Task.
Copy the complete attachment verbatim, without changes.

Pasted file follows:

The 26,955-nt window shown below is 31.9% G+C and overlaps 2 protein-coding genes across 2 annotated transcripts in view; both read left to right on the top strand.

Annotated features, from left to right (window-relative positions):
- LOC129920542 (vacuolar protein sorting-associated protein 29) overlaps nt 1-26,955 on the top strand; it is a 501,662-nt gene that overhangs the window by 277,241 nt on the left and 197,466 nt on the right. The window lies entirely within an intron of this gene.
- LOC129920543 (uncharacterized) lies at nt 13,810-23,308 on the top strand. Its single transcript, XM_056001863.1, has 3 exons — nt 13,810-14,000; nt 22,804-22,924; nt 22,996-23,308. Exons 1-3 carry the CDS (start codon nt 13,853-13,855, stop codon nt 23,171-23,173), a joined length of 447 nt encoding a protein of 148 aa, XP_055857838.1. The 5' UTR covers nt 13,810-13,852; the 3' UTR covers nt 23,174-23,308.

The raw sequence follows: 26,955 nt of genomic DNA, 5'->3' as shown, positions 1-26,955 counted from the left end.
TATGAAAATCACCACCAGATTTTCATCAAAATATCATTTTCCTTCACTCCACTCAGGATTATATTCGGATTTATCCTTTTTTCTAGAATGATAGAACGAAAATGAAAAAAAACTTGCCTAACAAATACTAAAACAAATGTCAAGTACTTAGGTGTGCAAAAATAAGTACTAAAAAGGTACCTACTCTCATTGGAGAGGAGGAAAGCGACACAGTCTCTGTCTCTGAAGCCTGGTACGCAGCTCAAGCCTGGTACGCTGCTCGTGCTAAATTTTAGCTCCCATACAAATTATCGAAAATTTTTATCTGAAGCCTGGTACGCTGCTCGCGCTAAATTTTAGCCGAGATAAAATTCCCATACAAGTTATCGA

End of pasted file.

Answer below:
The 26,955-nt window shown below is 31.9% G+C and overlaps 2 protein-coding genes across 2 annotated transcripts in view; both read left to right on the top strand.

Annotated features, from left to right (window-relative positions):
- LOC129920542 (vacuolar protein sorting-associated protein 29) overlaps nt 1-26,955 on the top strand; it is a 501,662-nt gene that overhangs the window by 277,241 nt on the left and 197,466 nt on the right. The window lies entirely within an intron of this gene.
- LOC129920543 (uncharacterized) lies at nt 13,810-23,308 on the top strand. Its single transcript, XM_056001863.1, has 3 exons — nt 13,810-14,000; nt 22,804-22,924; nt 22,996-23,308. Exons 1-3 carry the CDS (start codon nt 13,853-13,855, stop codon nt 23,171-23,173), a joined length of 447 nt encoding a protein of 148 aa, XP_055857838.1. The 5' UTR covers nt 13,810-13,852; the 3' UTR covers nt 23,174-23,308.

The raw sequence follows: 26,955 nt of genomic DNA, 5'->3' as shown, positions 1-26,955 counted from the left end.
TATGAAAATCACCACCAGATTTTCATCAAAATATCATTTTCCTTCACTCCACTCAGGATTATATTCGGATTTATCCTTTTTTCTAGAATGATAGAACGAAAATGAAAAAAAACTTGCCTAACAAATACTAAAACAAATGTCAAGTACTTAGGTGTGCAAAAATAAGTACTAAAAAGGTACCTACTCTCATTGGAGAGGAGGAAAGCGACACAGTCTCTGTCTCTGAAGCCTGGTACGCAGCTCAAGCCTGGTACGCTGCTCGTGCTAAATTTTAGCTCCCATACAAATTATCGAAAATTTTTATCTGAAGCCTGGTACGCTGCTCGCGCTAAATTTTAGCCGAGATAAAATTCCCATACAAGTTATCGA